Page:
Officials in Birmingham are assessing security issues as they claim it is "more than 95% certain" that a high-profile American sports team will descend on Birmingham for the 2012 Olympics.
By Andrew Dawkins
BBC News, Birmingham
The US track and field athletics team could be basing itself in the city during the extravaganza in London.
Tyson Gay is the world 100m and 200m champion
And it is now being seen as a "done deal" from the viewpoint of Birmingham City Council.
But its head of sport, Brian Stocks, admitted that security factors could still be a stumbling block.
"There may be a situation where the price is too risky or too expensive for us to consider," he said.
"But at this moment in time the general viewpoint is that this is worth doing, that the level of security we can put in place... is containable. It's manageable.
Waste of money?
"Who knows what might happen in the world in the next five years? You have to take those decisions as and when. But we are very confident. The Americans come into this city all the time for athletics."
He added the council was talking to the Home Office and other agencies on the issue.
Athletes at the Alexander Stadium could benefit in the long term
Leading officials in Birmingham believe hosting major events such as the European Indoor Athletics Championships underlines the city's ability to welcome the big names.
Business would be boosted as 200 athletes and support staff, such as recent 100m and 200m World Champion Tyson Gay, could jet into the city - and the visit could be good publicity with the media spotlight on Birmingham.
The council believes the US team would feel comfortable walking down the streets in multi-cultural Birmingham - "away from the circus" in London.
But what about those who think any council contribution is a waste of money?
Mr Stocks said: "Most cities work on a principle that for every pound you put in, you're looking for about £10 back.
"But I've got to say that that's the sort of maximum that any city bidding for something like this would really be prepared to do unless they want to be completely suicidal."
It is hoped the next generation of Midlands stars would benefit from the visit.
Birchfield's Tom McCook thinks there could be more investment
There are plans to have athletes from the Birchfield Harriers club testing themselves against the Americans and members of the US team could visit schools.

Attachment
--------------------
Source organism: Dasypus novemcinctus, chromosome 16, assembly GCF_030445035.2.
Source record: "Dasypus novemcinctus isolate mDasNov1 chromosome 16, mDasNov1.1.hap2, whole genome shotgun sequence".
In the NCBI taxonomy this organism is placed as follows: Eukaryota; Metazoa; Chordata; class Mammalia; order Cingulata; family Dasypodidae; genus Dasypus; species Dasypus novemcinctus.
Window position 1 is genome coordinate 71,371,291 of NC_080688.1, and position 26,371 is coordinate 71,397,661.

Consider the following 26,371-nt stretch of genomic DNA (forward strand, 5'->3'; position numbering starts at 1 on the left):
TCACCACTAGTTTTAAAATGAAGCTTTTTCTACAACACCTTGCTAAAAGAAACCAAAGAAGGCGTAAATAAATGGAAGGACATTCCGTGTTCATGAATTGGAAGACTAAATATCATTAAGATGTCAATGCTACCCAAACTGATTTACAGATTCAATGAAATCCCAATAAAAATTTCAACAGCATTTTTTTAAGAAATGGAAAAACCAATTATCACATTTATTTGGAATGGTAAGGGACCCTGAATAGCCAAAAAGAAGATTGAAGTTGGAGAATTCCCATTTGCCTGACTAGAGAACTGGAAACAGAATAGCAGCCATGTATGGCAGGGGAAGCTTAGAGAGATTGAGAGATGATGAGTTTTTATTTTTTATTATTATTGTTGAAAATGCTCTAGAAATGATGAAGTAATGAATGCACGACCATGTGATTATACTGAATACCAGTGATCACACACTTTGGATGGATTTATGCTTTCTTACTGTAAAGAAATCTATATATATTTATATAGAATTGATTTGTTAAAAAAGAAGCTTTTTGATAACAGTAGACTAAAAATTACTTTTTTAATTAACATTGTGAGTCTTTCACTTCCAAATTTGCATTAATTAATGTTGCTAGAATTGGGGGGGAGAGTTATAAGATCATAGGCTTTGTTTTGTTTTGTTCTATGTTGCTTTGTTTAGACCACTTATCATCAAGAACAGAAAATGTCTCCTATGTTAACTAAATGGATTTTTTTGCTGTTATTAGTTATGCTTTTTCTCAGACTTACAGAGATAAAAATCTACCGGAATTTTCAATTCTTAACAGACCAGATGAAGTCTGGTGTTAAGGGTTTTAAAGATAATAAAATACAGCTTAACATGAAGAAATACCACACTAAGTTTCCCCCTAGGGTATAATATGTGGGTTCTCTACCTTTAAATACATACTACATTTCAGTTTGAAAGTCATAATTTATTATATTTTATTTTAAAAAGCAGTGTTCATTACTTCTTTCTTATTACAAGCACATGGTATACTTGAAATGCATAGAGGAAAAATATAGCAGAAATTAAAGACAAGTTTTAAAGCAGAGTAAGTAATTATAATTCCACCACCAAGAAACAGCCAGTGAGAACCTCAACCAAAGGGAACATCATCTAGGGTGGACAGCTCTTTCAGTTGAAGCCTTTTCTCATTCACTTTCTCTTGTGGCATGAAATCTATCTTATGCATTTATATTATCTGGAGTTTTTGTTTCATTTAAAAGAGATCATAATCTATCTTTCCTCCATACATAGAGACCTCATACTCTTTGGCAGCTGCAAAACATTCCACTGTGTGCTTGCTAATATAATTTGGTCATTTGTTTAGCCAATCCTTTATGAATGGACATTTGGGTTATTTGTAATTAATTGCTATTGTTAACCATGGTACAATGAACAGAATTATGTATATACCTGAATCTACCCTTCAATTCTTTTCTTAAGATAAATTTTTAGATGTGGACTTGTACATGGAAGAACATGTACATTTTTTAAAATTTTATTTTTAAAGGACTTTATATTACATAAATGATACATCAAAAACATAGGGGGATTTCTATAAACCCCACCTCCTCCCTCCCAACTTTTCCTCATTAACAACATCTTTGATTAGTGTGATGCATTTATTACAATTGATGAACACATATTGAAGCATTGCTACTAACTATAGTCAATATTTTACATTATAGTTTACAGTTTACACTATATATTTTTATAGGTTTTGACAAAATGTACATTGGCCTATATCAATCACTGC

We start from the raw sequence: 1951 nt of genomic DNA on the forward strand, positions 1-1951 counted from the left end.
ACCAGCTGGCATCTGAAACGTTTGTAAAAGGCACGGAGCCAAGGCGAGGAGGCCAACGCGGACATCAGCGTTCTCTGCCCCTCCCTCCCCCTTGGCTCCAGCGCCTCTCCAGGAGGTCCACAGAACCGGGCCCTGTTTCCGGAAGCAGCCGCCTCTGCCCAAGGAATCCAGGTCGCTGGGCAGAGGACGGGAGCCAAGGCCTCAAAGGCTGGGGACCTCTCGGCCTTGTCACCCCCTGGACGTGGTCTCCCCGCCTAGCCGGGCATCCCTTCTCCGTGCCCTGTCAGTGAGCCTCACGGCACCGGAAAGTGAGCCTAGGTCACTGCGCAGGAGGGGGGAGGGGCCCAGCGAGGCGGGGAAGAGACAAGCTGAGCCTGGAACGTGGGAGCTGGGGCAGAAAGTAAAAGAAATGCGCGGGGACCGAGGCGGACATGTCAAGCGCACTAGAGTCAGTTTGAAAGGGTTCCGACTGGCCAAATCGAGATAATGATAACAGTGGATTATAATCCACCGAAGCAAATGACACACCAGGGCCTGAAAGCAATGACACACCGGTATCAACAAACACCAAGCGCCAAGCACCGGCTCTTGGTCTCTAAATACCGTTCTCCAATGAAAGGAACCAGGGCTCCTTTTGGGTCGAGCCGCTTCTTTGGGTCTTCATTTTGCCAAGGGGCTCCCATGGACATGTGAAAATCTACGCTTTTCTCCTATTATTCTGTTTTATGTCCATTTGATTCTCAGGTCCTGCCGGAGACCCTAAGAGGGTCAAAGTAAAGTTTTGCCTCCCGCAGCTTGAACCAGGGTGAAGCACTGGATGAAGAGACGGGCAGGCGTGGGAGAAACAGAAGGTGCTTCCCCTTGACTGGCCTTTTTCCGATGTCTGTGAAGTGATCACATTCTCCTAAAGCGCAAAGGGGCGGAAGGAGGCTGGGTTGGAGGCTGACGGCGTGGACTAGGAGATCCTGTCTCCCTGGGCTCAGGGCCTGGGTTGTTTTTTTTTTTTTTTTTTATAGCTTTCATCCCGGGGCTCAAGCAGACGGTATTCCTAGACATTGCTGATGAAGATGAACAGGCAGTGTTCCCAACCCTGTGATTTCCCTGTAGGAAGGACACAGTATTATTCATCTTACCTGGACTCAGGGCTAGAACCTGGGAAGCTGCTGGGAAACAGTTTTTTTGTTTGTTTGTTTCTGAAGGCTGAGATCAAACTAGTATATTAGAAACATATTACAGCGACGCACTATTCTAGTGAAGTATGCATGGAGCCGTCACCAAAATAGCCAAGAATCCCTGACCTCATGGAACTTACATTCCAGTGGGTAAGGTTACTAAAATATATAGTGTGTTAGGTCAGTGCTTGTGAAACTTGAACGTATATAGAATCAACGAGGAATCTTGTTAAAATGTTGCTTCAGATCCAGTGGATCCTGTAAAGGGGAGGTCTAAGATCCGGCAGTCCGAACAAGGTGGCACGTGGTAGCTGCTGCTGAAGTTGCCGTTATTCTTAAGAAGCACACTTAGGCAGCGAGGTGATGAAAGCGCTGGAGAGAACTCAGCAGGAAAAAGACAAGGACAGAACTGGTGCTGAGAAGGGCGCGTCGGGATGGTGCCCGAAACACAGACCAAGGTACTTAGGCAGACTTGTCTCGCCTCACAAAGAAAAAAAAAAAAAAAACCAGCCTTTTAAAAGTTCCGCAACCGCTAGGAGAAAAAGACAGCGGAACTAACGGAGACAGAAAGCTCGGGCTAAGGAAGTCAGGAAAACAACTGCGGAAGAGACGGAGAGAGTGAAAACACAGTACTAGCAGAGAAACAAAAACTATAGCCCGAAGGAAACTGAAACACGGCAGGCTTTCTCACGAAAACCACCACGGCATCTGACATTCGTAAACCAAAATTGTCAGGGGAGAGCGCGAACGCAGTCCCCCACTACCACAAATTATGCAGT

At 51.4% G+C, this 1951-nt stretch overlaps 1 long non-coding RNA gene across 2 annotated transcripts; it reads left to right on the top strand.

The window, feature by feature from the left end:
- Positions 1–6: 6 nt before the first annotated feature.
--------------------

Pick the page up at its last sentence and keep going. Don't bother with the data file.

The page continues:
Facilities may also be improved - and that would act as a legacy of one of the Olympics' most successful teams visiting Birmingham.
Birchfield's president, Tom McCook, said: "The (Alexander) Stadium is 30 years old now. It's a very good stadium, but it could do with some more investment.
"I'm sure there'll be one or two areas that they will be saying, 'we think that it would be helpful to us if there was a little bit of money spent in upgrading the stadium'."
'Down the line'
As for the venues, no decisions have been made about which would be used.
The city is also proposing other facilities in the hope of attracting other teams - plans for a new swimming pool is one idea which has been discussed.
Mr Stocks said: "We've actually increased the height of the martial arts and gymnastics centre (currently being built) and increased the width, so it's now to full international standard.
"Now we wouldn't do that if we didn't think we were a long way down the line of securing some Olympic team to come.
"What we don't want to do is to scattergun the approach, have lots of teams here and then find that we're frustrating a lot of them, because we haven't thought about it clearly (by) trying to take on too many."
As for the Americans, they are now at the stage of completing legal agreements with Birmingham, according to the council's sporting chief.
He said they had also talked about the possibility of also coming in 2009 on the way to the World Championships in Berlin.